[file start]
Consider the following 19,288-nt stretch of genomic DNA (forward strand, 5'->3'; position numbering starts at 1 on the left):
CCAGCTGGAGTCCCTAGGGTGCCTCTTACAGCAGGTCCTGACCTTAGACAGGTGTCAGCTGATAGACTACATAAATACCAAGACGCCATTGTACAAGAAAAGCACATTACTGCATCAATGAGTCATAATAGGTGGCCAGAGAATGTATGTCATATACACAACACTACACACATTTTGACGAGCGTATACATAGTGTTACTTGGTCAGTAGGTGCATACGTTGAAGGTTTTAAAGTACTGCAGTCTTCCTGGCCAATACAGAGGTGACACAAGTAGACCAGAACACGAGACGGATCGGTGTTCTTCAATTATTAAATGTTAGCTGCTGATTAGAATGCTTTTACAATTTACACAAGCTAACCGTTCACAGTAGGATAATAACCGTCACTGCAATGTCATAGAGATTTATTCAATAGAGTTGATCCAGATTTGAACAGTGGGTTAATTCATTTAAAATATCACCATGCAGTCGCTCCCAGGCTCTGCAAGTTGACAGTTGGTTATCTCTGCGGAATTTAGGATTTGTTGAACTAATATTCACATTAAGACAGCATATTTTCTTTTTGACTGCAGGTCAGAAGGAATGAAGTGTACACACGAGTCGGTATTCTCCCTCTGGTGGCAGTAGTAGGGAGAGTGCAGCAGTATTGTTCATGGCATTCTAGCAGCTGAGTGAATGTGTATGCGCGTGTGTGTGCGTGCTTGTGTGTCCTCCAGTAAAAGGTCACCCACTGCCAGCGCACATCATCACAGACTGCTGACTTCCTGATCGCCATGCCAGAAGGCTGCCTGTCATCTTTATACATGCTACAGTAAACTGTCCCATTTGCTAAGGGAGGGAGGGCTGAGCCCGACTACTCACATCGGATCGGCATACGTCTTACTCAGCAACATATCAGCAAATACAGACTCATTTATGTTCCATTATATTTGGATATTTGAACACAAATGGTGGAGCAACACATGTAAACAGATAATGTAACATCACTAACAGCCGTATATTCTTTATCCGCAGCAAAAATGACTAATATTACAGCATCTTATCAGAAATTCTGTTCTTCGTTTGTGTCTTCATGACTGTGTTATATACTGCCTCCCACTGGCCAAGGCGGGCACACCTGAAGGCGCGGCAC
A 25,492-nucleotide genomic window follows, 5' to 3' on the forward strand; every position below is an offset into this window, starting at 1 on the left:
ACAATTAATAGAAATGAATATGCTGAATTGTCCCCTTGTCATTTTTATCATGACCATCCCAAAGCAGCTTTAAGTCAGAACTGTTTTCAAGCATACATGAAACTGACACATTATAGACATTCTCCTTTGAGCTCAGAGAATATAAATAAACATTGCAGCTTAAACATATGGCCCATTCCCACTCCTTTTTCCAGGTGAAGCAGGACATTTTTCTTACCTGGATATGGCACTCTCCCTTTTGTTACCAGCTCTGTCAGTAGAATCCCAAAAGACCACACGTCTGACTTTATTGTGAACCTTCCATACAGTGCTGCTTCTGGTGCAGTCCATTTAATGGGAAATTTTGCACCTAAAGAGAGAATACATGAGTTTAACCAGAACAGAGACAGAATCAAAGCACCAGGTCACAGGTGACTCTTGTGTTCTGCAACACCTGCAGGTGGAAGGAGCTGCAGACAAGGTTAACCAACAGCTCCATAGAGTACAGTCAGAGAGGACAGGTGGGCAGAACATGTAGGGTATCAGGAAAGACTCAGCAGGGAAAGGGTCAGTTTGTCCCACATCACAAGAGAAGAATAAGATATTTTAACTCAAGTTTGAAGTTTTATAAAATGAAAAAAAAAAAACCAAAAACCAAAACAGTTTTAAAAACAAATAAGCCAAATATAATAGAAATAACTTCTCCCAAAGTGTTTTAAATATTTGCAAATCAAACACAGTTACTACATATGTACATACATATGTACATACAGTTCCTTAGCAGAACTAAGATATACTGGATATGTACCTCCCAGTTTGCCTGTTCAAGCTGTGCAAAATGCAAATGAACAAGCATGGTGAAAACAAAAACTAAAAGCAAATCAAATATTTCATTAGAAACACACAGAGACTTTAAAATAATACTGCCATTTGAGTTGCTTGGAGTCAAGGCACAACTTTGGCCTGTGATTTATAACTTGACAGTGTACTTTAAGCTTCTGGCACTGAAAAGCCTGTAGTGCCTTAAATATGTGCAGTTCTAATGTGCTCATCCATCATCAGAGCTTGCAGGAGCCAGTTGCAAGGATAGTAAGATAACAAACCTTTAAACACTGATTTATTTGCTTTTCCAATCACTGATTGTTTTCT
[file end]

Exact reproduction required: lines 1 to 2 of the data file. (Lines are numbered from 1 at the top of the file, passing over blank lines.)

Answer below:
Consider the following 19,288-nt stretch of genomic DNA (forward strand, 5'->3'; position numbering starts at 1 on the left):
CCAGCTGGAGTCCCTAGGGTGCCTCTTACAGCAGGTCCTGACCTTAGACAGGTGTCAGCTGATAGACTACATAAATACCAAGACGCCATTGTACAAGAAAAGCACATTACTGCATCAATGAGTCATAATAGGTGGCCAGAGAATGTATGTCATATACACAACACTACACACATTTTGACGAGCGTATACATAGTGTTACTTGGTCAGTAGGTGCATACGTTGAAGGTTTTAAAGTACTGCAGTCTTCCTGGCCAATACAGAGGTGACACAAGTAGACCAGAACACGAGACGGATCGGTGTTCTTCAATTATTAAATGTTAGCTGCTGATTAGAATGCTTTTACAATTTACACAAGCTAACCGTTCACAGTAGGATAATAACCGTCACTGCAATGTCATAGAGATTTATTCAATAGAGTTGATCCAGATTTGAACAGTGGGTTAATTCATTTAAAATATCACCATGCAGTCGCTCCCAGGCTCTGCAAGTTGACAGTTGGTTATCTCTGCGGAATTTAGGATTTGTTGAACTAATATTCACATTAAGACAGCATATTTTCTTTTTGACTGCAGGTCAGAAGGAATGAAGTGTACACACGAGTCGGTATTCTCCCTCTGGTGGCAGTAGTAGGGAGAGTGCAGCAGTATTGTTCATGGCATTCTAGCAGCTGAGTGAATGTGTATGCGCGTGTGTGTGCGTGCTTGTGTGTCCTCCAGTAAAAGGTCACCCACTGCCAGCGCACATCATCACAGACTGCTGACTTCCTGATCGCCATGCCAGAAGGCTGCCTGTCATCTTTATACATGCTACAGTAAACTGTCCCATTTGCTAAGGGAGGGAGGGCTGAGCCCGACTACTCACATCGGATCGGCATACGTCTTACTCAGCAACATATCAGCAAATACAGACTCATTTATGTTCCATTATATTTGGATATTTGAACACAAATGGTGGAGCAACACATGTAAACAGATAATGTAACATCACTAACAGCCGTATATTCTTTATCCGCAGCAAAAATGACTAATATTACAGCATCTTATCAGAAATTCTGTTCTTCGTTTGTGTCTTCATGACTGTGTTATATACTGCCTCCCACTGGCCAAGGCGGGCACACCTGAAGGCGCGGCAC